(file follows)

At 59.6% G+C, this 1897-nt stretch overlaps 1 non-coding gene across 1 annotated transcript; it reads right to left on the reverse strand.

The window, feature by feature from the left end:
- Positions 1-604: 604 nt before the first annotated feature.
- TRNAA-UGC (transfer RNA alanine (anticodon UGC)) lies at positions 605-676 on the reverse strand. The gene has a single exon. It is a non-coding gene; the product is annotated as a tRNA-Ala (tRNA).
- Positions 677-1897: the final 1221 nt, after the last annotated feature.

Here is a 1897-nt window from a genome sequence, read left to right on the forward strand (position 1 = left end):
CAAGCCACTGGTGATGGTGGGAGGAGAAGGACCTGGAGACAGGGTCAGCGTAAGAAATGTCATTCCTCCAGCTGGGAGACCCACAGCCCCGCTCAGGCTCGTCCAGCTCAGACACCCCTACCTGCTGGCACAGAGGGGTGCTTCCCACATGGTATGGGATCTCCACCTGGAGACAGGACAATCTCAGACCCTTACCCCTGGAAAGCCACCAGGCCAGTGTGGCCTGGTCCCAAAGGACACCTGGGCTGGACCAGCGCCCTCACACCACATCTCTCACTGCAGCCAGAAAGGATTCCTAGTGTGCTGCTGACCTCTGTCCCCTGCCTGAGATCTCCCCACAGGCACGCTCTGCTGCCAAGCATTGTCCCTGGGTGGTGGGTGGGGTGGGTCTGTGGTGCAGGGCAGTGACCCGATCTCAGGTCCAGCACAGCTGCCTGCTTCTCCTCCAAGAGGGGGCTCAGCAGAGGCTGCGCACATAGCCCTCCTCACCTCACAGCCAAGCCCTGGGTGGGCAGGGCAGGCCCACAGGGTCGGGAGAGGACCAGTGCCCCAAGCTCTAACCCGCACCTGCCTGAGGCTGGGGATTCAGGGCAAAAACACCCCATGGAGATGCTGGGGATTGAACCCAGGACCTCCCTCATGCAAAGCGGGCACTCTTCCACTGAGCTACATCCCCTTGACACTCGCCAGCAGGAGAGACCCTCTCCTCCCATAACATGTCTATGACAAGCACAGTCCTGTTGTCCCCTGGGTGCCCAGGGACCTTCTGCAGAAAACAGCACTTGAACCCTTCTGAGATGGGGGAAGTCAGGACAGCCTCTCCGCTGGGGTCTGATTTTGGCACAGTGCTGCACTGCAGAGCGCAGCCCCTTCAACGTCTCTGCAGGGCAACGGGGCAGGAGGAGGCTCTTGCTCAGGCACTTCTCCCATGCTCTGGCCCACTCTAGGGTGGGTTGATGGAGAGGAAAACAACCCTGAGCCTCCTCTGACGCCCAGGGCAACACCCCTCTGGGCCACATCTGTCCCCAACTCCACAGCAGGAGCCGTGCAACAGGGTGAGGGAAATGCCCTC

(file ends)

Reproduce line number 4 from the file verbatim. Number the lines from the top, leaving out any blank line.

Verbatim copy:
- TRNAA-UGC (transfer RNA alanine (anticodon UGC)) lies at positions 605-676 on the reverse strand. The gene has a single exon. It is a non-coding gene; the product is annotated as a tRNA-Ala (tRNA).